After my first novel, This Little Mommy Stayed Home, came out, I went to a number of book groups. The women in the groups were both working and stay-at-home mothers, bright and educated, warm and welcoming. I still remember what a woman said to me at one of those special gatherings:
"I was embarassed to read the book in public. I didn't want anyone to see the cover."
People often say to me, "I wouldn't read it. I don't stay home." Or, "I won't read it. I'm not a mother."
But if that is how we choose books than who in the world would read about vampires? We don't have any of those and yet vampire books top the charts. And what of the popularity of the 50 Shades books? Does that mean that the US has a massive population of S&M devotees?
Shall we give up reading Shakespeare since men don't any longer wear tights? Will all the murder mystery addicts stop reading such books unless they plan on murdering themselves? And the women who devour romance novels, they do it because they have so much romance in their own lives, right?
Of course not! Reading opens worlds to people and people love to read outside of their own immediate experience. We don't read about SAHMs because we think they aren't worth reading about.
At a recent book talk for my second novel, I'll Take What She Has, a woman said to her friend at the end of the talk that she would not buy the book for her daughter--as she had planned--because the book has a happy stay at home mother. "It's too upsetting. My daughter just went through it. I can't get it for her."
How can it be that people, men and women, can read novels about war, rape, abduction, crimes, disasters, blood-suckers, violence, alcoholism, and tragedy, and yet few of the same people can face the dreaded STAY-AT-HOME mother?
Occasionally, people like to tell me that no stigma exists for the SAHM. I completely disagree. Recent news coverage and the conversation about "opting-out" make it seem as if at-home mothering belongs exclusively to the owning class. This isn't true. There are SAHM in every single social and economic bracket. Some mothers stay home voluntarily, and some involuntarily. Some mothers can't find work, and some mothers could find work that wouldn't cover the cost of daycare, and some mothers could find work that would but choose to stay home and live on less.
SAHMs exist in a world that others are not interested in. The work of the mother possesses a tremendous invisibility. Mothers labor in solidarity with other invisible workers, like day-care providers and cleaners and manual laborers. The now cliched question of the SAHM, "What did you do all day?" raises the central issue of how we place value.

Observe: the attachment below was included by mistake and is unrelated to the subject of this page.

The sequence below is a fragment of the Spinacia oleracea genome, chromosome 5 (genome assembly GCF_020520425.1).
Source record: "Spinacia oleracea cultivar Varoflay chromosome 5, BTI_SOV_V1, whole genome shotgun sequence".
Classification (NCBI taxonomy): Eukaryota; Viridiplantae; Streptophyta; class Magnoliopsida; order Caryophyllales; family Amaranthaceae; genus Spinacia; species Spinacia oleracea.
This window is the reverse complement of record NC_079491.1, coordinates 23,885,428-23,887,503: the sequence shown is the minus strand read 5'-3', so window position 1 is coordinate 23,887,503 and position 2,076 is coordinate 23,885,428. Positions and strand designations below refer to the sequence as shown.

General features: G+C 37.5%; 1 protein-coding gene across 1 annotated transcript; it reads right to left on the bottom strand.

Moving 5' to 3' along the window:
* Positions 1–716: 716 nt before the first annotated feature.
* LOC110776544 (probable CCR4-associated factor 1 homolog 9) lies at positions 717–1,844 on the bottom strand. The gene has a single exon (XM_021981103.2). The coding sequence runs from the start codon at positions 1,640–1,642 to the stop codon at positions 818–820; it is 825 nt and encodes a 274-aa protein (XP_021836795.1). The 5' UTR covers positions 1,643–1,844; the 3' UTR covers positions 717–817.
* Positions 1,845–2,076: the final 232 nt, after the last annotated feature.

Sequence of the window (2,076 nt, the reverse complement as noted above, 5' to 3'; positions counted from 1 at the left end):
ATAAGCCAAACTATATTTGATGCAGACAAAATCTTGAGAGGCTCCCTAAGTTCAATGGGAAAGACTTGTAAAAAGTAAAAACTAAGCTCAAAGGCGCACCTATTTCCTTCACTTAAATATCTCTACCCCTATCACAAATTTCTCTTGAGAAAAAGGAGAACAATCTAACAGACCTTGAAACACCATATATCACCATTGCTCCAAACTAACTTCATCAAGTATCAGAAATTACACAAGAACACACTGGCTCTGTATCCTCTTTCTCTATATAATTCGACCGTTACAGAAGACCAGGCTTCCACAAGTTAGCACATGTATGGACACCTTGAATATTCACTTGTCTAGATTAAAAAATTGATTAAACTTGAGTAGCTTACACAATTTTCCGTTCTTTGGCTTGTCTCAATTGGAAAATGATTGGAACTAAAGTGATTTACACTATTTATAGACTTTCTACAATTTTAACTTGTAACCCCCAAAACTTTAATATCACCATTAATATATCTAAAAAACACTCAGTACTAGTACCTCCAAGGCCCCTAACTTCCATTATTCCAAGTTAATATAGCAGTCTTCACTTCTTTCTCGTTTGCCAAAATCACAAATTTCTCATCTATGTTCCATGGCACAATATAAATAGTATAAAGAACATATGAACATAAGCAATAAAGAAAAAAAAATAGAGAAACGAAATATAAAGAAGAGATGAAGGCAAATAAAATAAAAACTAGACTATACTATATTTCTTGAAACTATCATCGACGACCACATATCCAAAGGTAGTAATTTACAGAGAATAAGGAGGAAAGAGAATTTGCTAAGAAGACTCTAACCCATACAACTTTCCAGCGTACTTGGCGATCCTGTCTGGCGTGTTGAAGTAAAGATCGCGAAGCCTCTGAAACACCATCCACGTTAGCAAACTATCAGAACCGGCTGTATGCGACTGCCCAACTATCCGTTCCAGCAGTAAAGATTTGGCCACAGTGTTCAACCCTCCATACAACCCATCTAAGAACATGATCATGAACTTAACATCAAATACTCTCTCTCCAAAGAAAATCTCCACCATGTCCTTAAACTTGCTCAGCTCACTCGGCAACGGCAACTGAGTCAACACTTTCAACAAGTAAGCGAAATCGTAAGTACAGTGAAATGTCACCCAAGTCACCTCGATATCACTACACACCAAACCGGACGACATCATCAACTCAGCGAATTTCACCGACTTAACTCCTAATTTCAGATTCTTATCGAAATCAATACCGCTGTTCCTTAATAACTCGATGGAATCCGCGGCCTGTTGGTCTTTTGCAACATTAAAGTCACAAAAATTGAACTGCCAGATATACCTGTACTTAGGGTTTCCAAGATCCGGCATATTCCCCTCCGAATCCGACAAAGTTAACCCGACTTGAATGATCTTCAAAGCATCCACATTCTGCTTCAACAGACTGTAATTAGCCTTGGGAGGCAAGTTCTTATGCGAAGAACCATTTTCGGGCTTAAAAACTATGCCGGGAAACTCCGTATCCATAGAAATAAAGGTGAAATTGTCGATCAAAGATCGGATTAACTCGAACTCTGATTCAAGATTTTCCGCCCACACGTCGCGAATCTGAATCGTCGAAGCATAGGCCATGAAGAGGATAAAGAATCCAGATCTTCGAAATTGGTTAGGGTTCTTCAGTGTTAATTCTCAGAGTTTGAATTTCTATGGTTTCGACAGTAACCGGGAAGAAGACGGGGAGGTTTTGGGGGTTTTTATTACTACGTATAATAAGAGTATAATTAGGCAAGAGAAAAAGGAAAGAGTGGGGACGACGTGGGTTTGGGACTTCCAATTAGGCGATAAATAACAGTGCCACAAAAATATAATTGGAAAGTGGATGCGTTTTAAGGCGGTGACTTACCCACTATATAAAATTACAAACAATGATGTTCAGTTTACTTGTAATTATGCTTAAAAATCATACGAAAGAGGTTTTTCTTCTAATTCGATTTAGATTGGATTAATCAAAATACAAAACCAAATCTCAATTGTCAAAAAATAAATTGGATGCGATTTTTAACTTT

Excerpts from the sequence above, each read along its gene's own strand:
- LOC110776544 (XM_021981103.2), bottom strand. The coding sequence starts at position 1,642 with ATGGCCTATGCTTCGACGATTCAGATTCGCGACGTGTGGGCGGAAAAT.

Money=value. It's a cultural truism. The less you get paid, the less your work is worth.
Rocking your child to sleep? Zero.
Someone else rocking your child to sleep? $8 an hour.
Spending a week with your children teaching them to camp, swim, bike and hike. Zero.
Sending your kids to a week of outdoor camp: $350.
(I'm sure you could come up with more and better examples.)
The work of SAHMs garnishes no wages, but this does not mean it has no worth. The problem dwells with our thinking about worth and value. Changing how we think about work has the potential to change how we treat all kinds of people, including the most impoverished, and gives us the opportunity to properly restore to each individual their due sense of inherent worth and value.
If someone handed me a novel and said, "Read this. It's really funny, and uplifting and entertaining" and I said, "What's it about?" and they said, "A potato farmer," and I said, "No, thanks. I'm not a potato farmer," then I would have a problem.
We have a cultural problem. Even--and maybe especially--mothers and at-home mothers carry this stigma and apply it to one another. If you don't feel valuable, it's hard not to be embarrassed by your work in the world. Sometimes, the at-home mothers I know will comment about how difficult it is not to "be someone." When they had paid work, even if it wasn't particularly life-changing, they mattered. Now taking care of children, they don't.
This isn't famine. As my husband likes to point out, I get to take the kids to the beach while he goes to work. I'm not complaining; I'm illustrating something true that can change and when it does, can bring improvement to all of our lives.
It seems like from a journalistic perspective, the working versus at-home issue has exhausted itself. It has! And it never was the right issue to begin with. We need to dig down and repair the underlying and destructive beliefs that have led us to be more upset by a book about a happy at-home mother than one about a serial rapist. In that process, we need to transform our thinking about value, work, and children. We need to take the god of money off of his throne and not merely give hot air to certain ideas--"the greatest things in life aren't things"--but illuminate the dark corners of our prejudice and uncover new ways of being people in the world.
We need to read more books about stay-at-home mothers.